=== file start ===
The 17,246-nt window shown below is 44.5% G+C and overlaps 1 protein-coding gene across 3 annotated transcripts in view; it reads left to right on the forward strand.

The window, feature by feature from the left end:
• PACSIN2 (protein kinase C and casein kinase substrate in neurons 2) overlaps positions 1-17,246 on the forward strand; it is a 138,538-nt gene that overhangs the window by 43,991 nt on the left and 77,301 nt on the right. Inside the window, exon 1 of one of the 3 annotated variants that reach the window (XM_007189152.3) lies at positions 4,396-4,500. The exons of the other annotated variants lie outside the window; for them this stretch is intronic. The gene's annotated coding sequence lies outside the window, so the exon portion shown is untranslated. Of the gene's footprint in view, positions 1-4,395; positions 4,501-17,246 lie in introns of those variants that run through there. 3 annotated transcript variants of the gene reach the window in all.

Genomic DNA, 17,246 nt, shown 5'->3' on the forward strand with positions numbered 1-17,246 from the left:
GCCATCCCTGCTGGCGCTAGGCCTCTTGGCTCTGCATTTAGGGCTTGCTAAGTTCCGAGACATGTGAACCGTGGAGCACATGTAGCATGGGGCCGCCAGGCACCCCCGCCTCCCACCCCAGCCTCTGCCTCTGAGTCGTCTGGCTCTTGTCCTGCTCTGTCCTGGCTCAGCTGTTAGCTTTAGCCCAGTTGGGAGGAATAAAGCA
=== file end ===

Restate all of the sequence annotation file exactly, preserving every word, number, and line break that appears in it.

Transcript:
The 17,246-nt window shown below is 44.5% G+C and overlaps 1 protein-coding gene across 3 annotated transcripts in view; it reads left to right on the forward strand.

The window, feature by feature from the left end:
• PACSIN2 (protein kinase C and casein kinase substrate in neurons 2) overlaps positions 1-17,246 on the forward strand; it is a 138,538-nt gene that overhangs the window by 43,991 nt on the left and 77,301 nt on the right. Inside the window, exon 1 of one of the 3 annotated variants that reach the window (XM_007189152.3) lies at positions 4,396-4,500. The exons of the other annotated variants lie outside the window; for them this stretch is intronic. The gene's annotated coding sequence lies outside the window, so the exon portion shown is untranslated. Of the gene's footprint in view, positions 1-4,395; positions 4,501-17,246 lie in introns of those variants that run through there. 3 annotated transcript variants of the gene reach the window in all.

Genomic DNA, 17,246 nt, shown 5'->3' on the forward strand with positions numbered 1-17,246 from the left:
GCCATCCCTGCTGGCGCTAGGCCTCTTGGCTCTGCATTTAGGGCTTGCTAAGTTCCGAGACATGTGAACCGTGGAGCACATGTAGCATGGGGCCGCCAGGCACCCCCGCCTCCCACCCCAGCCTCTGCCTCTGAGTCGTCTGGCTCTTGTCCTGCTCTGTCCTGGCTCAGCTGTTAGCTTTAGCCCAGTTGGGAGGAATAAAGCA